Where does manual regression testing fit in the software testing process? In fact, does it even make sense to test software manually, given the sheer number of automated regression testing tools available? I bet you’ve seen people ask similar questions on StackOverflow — as well as a good dozen of articles exploring the topic. So why would you need another post on the same topic? Well, here’s a reason to put my two cents into this same ole discussion. The choice between automation and manual regression testing looks simple on paper. Most manual regression testing tutorials will tell you that the complexity of manual testing grows exponentially as your project scales. Automated tests, on the other hand, help you move faster than manual tests, they reduce the chance of human error, and they are more cost-efficient in the long run. So, on paper, you should always strive to automate everything you can, right? After all, you can always have your developers write unit and API tests, and hire a QA team for everything else... In theory, yes, that’s how things are supposed to work. In real life, however, things get more complicated. The more so if we are talking about... More

Optimising our automated testing tool with Invoke Script

I’m sure most people reading this blog have at least some experience with automation testing tools for web UIs. And I guess most of us can agree that no matter what testing solution we use, we all follow similar algorithms when doing automated regression testing. These algorithms are, in fact, pretty simple. In most cases, they will include roughly the same series of repeated steps for different test cases. Here’s an example: Open a starting URL (in 99% of cases, this will be the homepage) Log in Navigate to a different page (e.g. a shopping cart page, or blog post) Do something on that page(e.g. click on a button or scroll) Click to check out. Looks familiar, doesn’t it? Now, the exact steps might differ, but you’ll still find yourself repeating the same routine across different test suites. So doesn’t this seem boring and time-consuming? Having dealt with all this boring stuff, nearly any person would either search for some shortcuts or drop UI testing altogether. Sadly, many choose the latter — and this is the reason why relatively few companies do regression testing automation. But there’s actually a way to optimize this process, provided that you have the right... More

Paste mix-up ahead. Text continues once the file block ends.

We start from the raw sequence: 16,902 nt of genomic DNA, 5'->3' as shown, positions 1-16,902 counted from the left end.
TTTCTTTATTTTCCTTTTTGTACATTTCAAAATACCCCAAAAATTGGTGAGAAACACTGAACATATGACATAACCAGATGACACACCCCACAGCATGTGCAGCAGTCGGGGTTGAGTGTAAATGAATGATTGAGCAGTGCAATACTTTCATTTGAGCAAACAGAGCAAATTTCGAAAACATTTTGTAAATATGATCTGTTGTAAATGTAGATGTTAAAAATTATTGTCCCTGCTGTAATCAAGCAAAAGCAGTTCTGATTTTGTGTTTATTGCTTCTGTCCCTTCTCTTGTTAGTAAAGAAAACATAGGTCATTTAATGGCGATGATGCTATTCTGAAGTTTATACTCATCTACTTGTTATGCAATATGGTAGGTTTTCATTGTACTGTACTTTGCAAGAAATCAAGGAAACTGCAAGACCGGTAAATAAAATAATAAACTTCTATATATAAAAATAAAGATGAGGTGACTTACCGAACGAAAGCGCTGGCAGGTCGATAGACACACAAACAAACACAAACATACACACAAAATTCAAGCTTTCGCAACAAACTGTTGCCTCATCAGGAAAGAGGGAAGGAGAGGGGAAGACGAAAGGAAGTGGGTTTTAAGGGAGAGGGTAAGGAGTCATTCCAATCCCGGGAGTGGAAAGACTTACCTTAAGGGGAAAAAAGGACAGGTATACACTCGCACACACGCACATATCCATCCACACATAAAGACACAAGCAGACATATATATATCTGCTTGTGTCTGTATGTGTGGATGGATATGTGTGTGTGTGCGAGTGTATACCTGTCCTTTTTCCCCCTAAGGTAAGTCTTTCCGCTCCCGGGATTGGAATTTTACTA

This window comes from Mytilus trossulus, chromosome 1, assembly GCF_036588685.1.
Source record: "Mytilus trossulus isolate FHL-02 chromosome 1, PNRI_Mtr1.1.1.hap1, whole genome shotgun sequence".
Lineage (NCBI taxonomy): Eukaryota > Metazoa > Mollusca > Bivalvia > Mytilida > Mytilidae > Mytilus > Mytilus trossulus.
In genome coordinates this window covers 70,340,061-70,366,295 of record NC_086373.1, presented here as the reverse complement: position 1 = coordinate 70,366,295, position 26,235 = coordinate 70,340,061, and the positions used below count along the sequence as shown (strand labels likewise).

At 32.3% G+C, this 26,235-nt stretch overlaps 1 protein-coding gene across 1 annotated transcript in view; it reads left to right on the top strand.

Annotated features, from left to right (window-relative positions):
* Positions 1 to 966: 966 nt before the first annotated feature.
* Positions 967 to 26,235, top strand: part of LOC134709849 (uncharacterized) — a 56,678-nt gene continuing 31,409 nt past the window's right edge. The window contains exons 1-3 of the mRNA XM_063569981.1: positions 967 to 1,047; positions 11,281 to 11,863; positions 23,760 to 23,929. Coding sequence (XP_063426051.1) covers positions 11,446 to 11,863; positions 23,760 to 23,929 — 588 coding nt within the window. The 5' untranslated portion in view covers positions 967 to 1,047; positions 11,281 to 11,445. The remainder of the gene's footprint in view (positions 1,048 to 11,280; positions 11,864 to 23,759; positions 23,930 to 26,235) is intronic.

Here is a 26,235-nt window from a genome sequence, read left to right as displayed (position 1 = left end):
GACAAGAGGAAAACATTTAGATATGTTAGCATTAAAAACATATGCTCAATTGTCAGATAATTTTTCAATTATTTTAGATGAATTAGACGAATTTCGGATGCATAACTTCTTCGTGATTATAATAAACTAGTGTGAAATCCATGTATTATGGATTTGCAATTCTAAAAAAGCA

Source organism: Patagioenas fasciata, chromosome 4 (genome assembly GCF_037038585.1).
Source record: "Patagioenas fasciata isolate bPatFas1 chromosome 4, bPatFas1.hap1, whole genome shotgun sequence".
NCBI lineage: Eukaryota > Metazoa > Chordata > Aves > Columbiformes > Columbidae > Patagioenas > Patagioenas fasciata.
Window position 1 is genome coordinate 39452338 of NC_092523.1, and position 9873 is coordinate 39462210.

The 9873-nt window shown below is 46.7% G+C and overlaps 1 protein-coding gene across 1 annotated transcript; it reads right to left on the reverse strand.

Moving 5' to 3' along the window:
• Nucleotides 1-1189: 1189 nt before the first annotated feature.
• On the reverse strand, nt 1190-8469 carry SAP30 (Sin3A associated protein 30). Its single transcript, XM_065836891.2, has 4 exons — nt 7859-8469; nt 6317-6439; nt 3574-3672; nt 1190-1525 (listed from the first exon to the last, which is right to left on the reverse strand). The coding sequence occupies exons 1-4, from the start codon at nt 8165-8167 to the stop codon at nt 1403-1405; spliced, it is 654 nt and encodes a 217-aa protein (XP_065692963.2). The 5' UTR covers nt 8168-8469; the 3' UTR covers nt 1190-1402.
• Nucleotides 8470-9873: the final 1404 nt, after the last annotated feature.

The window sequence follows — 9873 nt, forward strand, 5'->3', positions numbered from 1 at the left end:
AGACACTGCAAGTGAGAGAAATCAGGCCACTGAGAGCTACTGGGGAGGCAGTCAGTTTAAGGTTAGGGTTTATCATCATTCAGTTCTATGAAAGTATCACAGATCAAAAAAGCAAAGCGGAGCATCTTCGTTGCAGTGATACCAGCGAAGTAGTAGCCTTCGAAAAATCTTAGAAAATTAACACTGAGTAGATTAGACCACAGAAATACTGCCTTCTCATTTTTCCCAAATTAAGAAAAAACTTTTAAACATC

CI-friendly UI testing automation tools: what are your options?

UI testing automation is all the fuss due to an advent of new solutions promising to either excel or complete the functionality of “tried-and-true” tools of the past years. But how many of these automated testing tools (both new and old) are CI-friendly? Besides, how many of them are good at handling visual testing of websites and web apps? Let’s see what the market of UI automation testing has to offer in the way of CI support. But first, let’s answer the following question. Does solid CI support really matter for UI testing automation solutions? The short answer is yes — because continuous integration solutions are the first line of defense against bugs and errors. Here’s what a typical process looks like: one job creates a build, while another launches unit tests on it, allowing early spotting of most easy-to-find problems. If the build passes this stage successfully, testers can step in with their usual routine. They’ll take a quick look at the UI and, if everything is fine, proceed with functional testing. Now, this process seems to have a lot of room for improvement, doesn’t it? In particular, it would be super awesome to automate this quick UI sanity... More